Giant rubber ducky quacking tonight in Pittsburgh

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Pittsburgh's been "America's Most Livable City" numerous times but how about "America's Most Whimsical?"


That's because a 40-foot-tall, 30-foot wide rubber duck whose kin have created an international sensation in France, Australia, Japan, Brazil and five other countries since 2007 made its first appearance in the United States this afternoon, floating on our rivers.

When you think about it, what better place could Dutch artist Florentijn Hofman pick for the American debut of his Rubber Duck Project than Pittsburgh -- birthplace of Andy Warhol, sandwiches with fries and cole slaw and Pittsburgh Dad? Not to mention the beautiful symmetry of three rivers converging.The rubber duck's arrival marks the start of Pittsburgh Cultural Trust's Pittsburgh International Festival of Firsts, which runs through Oct. 26.

Other American cities are envious. San Francisco -- home of the Golden Gate Bridge, Alcatraz and Tony Bennett's heart -- has been vying for the distinction of hosting the world's most interesting rubber duck. Christina Wong, a 30-year-old attorney who saw the duck in Hong Kong and started the Facebook page, "Bring the Giant Rubber Duck to San Francisco," in May said she is competitive by nature but is happy for Pittsburgh and may travel here to see it.

"The duck brings joy. Pure, refreshing, childlike joy. The duck may not be in my awesome city, but it's a lot closer now than when it was in Asia!"

The fun here began today at a remote part of the Alcosan property on the Ohio River, where the rubber duck was inflated with cold air from a fan and generator. It was then towed on a pontoon from the West End up the Ohio River and the Allegheny River, where it is now moored near the Roberto Clemente Bridge, the site of the Rubber Duck Bridge Party, until 10 p.m. The span will be closed to traffic until midnight.

Tonight's festivities, including Pittsburgh Downtown Partnership's largest Night Market on the bridge with 70 food and art vendors, also run in tandem with the cultural trust's Fall Gallery Crawl in the Cultural District.

After tonight's festivities, the duck will be moored on the Allegheny near the Point through Oct. 20.

In Asia, Europe, Australia and South America, the rubber duck has drawn hundreds of thousands of visitors and smiles infinite and heartfelt. It's so popular, it even has its own Facebook page and Twitter account.

"How can you not smile at a 40-foot-tall rubber duck, and that's the point," said Paul Organisak, the cultural trust's vice president of programming, who is responsible for bringing the duck to Pittsburgh. On a whim he contacted Mr. Hofman a year ago about making his U.S. debut here, and the artist agreed.

"It's a serious piece of art," Mr. Organisak said. "When people are seeing it they are engaging and coming together. It's about connecting the planet in a very global way."

Mr. Hofman said the rubber duck inevitably reminds people of their childhoods.

"It's about looking, viewing, seeing things in new ways and being amazed," he said at a news conference. "When we are living on one planet, all global waters become your bathtub."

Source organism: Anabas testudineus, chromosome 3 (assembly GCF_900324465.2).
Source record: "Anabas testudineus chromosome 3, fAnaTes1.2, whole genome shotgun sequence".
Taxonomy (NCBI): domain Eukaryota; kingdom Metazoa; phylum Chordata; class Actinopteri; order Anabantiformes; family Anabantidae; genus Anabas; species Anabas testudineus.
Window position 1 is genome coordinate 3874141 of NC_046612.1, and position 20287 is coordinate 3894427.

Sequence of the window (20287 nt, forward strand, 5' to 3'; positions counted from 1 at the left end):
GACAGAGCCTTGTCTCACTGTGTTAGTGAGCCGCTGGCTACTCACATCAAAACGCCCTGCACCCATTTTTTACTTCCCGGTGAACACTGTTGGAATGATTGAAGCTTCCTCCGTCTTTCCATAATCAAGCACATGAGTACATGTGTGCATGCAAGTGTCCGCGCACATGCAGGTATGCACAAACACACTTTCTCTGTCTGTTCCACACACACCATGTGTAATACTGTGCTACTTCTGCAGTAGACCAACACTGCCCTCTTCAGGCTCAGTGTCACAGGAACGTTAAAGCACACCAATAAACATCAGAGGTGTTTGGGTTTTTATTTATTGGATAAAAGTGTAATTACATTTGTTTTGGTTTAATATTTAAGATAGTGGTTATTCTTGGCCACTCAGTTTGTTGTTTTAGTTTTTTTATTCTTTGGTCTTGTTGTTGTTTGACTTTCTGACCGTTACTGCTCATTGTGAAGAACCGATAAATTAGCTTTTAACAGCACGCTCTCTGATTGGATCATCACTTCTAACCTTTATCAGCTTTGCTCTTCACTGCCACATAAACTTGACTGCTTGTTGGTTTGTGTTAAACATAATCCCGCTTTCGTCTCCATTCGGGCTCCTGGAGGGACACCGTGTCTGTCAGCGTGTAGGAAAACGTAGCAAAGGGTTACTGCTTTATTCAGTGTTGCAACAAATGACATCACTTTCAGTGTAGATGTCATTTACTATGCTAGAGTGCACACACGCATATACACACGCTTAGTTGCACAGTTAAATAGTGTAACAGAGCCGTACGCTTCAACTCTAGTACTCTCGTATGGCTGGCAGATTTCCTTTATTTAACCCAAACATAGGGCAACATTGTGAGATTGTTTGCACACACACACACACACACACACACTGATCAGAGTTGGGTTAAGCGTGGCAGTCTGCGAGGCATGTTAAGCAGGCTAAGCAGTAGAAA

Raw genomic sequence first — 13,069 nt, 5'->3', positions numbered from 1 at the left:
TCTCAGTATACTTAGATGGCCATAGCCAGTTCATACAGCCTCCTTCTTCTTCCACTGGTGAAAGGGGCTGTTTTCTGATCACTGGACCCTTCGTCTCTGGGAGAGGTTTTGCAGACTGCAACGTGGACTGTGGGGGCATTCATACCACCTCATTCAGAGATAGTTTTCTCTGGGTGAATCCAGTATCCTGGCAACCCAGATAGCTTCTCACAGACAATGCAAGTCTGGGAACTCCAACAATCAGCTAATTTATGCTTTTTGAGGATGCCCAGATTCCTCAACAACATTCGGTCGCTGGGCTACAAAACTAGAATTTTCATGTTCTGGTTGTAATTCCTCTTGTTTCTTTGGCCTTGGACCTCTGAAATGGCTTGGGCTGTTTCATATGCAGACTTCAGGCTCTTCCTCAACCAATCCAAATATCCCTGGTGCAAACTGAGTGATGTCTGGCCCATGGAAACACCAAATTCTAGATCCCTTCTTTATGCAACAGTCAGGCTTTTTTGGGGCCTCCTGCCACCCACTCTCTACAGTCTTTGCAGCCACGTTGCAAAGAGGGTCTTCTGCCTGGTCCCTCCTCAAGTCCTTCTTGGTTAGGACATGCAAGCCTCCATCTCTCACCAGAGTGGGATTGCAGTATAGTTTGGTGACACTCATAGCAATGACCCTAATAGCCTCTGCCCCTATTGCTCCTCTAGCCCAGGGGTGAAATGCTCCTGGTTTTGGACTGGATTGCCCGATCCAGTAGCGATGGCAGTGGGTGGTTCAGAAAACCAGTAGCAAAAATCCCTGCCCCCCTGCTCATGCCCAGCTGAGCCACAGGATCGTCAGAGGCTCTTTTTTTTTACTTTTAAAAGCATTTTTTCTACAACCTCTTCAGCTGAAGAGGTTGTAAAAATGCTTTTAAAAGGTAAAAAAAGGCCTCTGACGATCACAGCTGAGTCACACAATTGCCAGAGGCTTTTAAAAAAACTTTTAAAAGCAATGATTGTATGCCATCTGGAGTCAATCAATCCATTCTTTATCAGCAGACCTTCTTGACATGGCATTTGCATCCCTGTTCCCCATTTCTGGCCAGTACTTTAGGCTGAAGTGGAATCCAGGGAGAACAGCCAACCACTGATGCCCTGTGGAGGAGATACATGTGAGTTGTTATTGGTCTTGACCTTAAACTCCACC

It should be noted he was speaking metaphorically in case anyone was thinking of taking a bath with the rubber duck in the Allegheny. A 20-foot perimeter marked with yellow buoys will designate a no-trespassing safety area and security guards and a web camera will provide 24-hour rubber ducky protection.

While massive at four-stories tall, Pittsburgh's version is a story or more smaller than those that have appeared in other cities so that it would fit under the West End and Fort Duquesne bridges. Each city's duck is custom-built locally under Mr. Hofman's supervision. The company Inflatable Images in Brunswick, Ohio, made Pittsburgh's inflatable PVC duck and Western Pennsylvania Steel Fabricating in New Castle built the 14,000-pound pontoon.

Lt. Cmdr. John Dittmar, the executive officer for the U.S. Coast Guard in Pittsburgh, said his office had issued safety advisories to commercial and pleasure craft on the area's rivers to essentially "keep their eyes out for a big rubber duck."

That shouldn't be difficult. "It's not something you see every day," he deadpanned.

Could it be an omen that the rubber duck will be moored near the North Shore because there might be at least one baseball playoff game at PNC Park where chants of "Let's Go Bucs!" will alternate with "Let's Go Ducks"?

"He's wearing the right colors," Lt. Cmdr. Dittmar noted.

In any event, Pittsburgh is poised to show it can be as world-class in going ga-ga over a rubber ducky as other locales the art project has visited.

Downtown storefronts are plastered with large rubber duck decals. Rubber duck collectibles, T-shirts, caps, stickers and magnets are for sale. And restaurants, hotels and attractions are offering duck-related deals they call -- I apologize -- "Quackages."

Not to be overlooked is that the rubber duck's debut here puts Pittsburgh in the ranks of cities such as Sydney, Sao Paulo, Amsterdam and others where the art project has visited. Mr. Organisak noted that under an agreement with Mr. Hofman the rubber duck cannot appear in any other U.S. city for three months after it leaves Pittsburgh.

San Francisco's Ms. Wong hopes that its next destination will be the City by the Bay, which among its many charms has one that would appeal to the rubber duck.

"You do know San Francisco banned foie gras, right?"

neigh_city - artarchitecture

Michael A. Fuoco: or 412-263-1968. First Published September 27, 2013 4:00 AM


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